There’s no cognitive problem here, it’s purely a case of not being able to physically control my hand the way I could a week ago. It feels heavy, and I have trouble controlling the vertical axis with any degree of finesse.

I can slice bread but I can’t easily butter it. The second time I cried was on Friday when I managed to get my buttering time down to under a minute per slice. Bittersweet rather than self-pitying.

There are a few things I’d like to do with my dick that are no longer possible.

But, more pertinent to this blog, I can’t double-click a mouse and can’t tap a touchscreen. The fingers are just not fast enough to get the correct timing right now.

Typing on a keyboard is challenging, with my hands trying to cooperate across two different time zones. If you spot any typos here, they will likely be letters on the right side of the keyboard. My backspace key is getting the workout of its life.

And then there’s my speaking.

Right now, I’d say I’m comprehensible 95% of the time at peak, with my performance slipping as the conversation progresses and the fatigue kicks in.

My voice is more gravelly, sometimes a little slurry. I sometimes stammer or trip over my tongue.

People who have heard my pillow talk the morning after a boozy night out would recognize this voice. Everyone else now gets to hear it without experiencing the horrors of the night before.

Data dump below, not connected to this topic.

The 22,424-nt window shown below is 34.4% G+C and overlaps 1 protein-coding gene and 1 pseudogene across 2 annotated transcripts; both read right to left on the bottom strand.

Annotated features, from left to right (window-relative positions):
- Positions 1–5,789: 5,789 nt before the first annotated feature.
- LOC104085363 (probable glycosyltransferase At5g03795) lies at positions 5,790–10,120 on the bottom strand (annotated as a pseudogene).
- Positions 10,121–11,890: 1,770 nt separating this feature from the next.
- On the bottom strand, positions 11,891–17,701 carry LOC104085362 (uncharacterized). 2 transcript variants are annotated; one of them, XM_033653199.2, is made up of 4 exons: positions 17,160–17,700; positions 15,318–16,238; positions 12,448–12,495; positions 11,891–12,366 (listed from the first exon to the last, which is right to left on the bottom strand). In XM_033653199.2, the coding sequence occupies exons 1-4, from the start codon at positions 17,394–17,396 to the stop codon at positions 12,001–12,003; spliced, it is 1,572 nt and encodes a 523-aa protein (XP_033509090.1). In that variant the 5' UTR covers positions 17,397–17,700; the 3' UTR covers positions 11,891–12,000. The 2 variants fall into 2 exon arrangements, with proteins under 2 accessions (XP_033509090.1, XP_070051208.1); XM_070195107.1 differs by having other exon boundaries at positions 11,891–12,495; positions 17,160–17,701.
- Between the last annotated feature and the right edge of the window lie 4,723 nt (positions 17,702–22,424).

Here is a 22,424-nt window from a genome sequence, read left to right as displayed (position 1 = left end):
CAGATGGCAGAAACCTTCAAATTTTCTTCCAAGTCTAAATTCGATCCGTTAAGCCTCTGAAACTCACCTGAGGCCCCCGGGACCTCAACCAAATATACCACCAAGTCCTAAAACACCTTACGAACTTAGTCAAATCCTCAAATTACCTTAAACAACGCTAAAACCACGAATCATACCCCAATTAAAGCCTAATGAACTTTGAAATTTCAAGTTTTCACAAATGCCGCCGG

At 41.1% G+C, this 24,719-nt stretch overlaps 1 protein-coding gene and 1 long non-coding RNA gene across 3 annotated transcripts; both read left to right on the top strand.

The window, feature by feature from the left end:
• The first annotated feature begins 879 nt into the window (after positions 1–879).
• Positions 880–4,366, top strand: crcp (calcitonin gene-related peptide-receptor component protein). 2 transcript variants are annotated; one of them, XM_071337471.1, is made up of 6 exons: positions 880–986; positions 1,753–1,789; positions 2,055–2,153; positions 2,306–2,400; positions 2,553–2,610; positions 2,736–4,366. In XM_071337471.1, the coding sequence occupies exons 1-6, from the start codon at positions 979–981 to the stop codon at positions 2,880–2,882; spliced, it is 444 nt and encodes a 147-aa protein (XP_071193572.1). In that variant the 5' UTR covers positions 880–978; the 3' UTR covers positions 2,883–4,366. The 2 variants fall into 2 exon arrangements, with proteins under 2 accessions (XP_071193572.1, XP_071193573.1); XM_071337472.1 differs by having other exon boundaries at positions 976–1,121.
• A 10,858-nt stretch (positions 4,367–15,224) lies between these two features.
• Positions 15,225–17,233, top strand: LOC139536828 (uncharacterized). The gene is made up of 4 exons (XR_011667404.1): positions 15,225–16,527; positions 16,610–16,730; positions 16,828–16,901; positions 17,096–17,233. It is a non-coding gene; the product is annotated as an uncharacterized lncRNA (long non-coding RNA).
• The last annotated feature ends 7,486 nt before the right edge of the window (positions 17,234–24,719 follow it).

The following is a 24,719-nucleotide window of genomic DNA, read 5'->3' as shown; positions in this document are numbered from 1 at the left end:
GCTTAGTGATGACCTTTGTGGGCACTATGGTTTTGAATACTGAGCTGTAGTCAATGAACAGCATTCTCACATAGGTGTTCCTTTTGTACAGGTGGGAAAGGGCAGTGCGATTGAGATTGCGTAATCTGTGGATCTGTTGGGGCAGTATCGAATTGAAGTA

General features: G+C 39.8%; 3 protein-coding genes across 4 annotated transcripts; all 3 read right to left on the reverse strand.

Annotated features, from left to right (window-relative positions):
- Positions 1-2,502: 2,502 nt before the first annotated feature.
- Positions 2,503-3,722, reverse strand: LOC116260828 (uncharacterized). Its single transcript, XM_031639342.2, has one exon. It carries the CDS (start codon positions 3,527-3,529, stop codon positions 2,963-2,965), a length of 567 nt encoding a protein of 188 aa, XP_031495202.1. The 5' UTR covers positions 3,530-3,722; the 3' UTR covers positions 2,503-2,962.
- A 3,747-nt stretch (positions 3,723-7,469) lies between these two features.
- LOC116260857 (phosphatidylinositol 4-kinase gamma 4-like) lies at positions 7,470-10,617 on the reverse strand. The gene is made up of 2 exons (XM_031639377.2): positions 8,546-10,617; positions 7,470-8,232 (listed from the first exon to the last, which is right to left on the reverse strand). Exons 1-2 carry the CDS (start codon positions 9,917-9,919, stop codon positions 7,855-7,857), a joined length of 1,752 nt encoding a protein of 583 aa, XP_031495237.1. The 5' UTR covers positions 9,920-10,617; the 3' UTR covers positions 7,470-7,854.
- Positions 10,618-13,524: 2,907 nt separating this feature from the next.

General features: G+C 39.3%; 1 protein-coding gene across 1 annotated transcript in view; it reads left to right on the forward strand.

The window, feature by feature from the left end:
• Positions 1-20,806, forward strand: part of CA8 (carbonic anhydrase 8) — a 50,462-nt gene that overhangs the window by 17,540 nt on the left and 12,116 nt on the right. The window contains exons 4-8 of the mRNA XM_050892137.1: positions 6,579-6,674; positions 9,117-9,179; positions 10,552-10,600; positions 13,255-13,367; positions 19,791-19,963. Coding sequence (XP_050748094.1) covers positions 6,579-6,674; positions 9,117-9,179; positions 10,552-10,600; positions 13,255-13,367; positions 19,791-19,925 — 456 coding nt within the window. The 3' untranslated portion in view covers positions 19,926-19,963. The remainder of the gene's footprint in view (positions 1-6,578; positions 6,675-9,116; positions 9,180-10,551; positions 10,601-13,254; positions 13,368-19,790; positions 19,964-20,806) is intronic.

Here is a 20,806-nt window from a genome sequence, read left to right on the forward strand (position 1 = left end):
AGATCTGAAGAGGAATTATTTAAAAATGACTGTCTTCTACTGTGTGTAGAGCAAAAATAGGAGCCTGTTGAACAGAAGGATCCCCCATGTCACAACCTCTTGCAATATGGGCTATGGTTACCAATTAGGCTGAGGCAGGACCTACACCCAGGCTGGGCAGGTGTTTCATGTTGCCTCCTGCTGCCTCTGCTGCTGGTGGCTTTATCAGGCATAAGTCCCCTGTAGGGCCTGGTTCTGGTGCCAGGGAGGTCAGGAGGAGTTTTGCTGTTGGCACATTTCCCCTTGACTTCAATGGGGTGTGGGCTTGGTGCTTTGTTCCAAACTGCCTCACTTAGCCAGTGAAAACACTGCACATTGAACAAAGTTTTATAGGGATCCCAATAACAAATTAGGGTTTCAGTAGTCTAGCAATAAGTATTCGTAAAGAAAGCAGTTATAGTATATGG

But let’s look for some silver linings, shall we?


Silver lining number one: my opinions are no longer worthless on social media.

A week ago I was just a straight white able-bodied cis male, and therefore of no value whatsoever. Today, I am Disabled, and my point of view matters. I now have a card to play in the identity politics game.

Ricky Gervais better watch his fucking back, and if the next ICANN meeting is anything less than 100% accessible, I may hire a lawyer.

I know, I know, I’m not saying I’m as good as Gay or Black or Trans, but I reckon I’m at least as good as half-Jewish (on my father’s side, maybe?).

Silver lining number two: no more guilt using the disabled toilets.

Silver lining number three: I probably qualify for a Blue Badge, which in the UK gives you priority access to convenient parking.

These things are so coveted that I’m even tempted to buy a car.